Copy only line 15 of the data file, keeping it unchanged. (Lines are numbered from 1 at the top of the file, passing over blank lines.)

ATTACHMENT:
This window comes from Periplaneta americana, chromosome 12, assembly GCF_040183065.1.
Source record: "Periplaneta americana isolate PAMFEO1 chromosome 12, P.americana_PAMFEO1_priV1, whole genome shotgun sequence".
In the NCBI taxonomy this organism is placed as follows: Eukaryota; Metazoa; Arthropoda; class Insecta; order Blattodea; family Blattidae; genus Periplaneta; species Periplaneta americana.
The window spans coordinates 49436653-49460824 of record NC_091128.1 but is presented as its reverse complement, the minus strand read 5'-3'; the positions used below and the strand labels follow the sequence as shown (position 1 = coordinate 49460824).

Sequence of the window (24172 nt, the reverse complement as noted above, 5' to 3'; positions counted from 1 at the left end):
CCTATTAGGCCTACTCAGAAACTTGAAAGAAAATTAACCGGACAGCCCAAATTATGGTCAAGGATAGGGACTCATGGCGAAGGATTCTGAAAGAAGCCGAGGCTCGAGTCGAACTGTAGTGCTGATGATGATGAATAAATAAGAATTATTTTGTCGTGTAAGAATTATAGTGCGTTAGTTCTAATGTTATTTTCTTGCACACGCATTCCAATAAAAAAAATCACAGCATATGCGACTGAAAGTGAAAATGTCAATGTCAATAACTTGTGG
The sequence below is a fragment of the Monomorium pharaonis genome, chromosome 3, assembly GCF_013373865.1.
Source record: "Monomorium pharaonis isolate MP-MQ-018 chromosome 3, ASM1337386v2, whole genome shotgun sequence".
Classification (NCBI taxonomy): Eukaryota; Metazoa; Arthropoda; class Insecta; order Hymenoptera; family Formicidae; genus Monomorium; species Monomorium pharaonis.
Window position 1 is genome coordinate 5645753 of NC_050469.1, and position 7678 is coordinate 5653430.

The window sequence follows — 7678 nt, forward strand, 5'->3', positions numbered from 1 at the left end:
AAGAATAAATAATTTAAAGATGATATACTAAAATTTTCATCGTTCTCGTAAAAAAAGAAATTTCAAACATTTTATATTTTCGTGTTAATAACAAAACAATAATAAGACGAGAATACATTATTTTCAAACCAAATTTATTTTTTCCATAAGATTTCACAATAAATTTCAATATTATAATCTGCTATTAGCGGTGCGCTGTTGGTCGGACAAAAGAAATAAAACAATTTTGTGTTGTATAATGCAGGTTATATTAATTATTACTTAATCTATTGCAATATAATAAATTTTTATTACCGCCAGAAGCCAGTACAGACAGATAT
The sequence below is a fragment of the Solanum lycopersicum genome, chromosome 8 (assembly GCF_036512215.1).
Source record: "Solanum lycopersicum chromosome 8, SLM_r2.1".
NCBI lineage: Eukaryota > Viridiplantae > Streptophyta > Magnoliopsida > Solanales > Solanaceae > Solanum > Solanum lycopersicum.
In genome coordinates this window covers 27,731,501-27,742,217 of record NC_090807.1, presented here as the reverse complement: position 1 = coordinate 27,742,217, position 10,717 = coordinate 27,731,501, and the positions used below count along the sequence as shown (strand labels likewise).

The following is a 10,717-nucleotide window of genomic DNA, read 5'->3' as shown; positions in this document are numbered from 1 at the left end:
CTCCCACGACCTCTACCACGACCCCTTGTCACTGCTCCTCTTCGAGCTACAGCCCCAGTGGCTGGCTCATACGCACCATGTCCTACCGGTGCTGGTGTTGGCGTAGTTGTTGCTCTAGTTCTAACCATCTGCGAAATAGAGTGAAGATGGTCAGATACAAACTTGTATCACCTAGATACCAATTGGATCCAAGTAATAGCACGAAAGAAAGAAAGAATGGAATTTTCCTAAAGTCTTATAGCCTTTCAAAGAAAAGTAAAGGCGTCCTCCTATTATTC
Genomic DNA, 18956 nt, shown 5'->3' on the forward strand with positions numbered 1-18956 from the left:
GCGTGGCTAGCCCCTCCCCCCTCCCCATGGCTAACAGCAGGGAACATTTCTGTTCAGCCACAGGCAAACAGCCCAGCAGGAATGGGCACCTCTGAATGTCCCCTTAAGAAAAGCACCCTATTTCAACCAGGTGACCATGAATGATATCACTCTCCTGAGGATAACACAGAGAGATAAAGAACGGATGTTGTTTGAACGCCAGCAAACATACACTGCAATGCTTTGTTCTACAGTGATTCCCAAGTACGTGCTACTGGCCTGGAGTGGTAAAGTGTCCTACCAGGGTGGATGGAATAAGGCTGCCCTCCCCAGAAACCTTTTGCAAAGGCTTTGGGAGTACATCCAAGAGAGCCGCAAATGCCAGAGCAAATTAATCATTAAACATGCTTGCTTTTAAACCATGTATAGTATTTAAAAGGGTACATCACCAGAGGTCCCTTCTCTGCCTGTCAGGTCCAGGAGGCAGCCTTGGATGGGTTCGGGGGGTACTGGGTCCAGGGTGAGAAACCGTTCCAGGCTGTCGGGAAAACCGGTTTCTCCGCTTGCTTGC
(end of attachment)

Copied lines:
NCBI lineage: Eukaryota > Viridiplantae > Streptophyta > Magnoliopsida > Solanales > Solanaceae > Solanum > Solanum lycopersicum.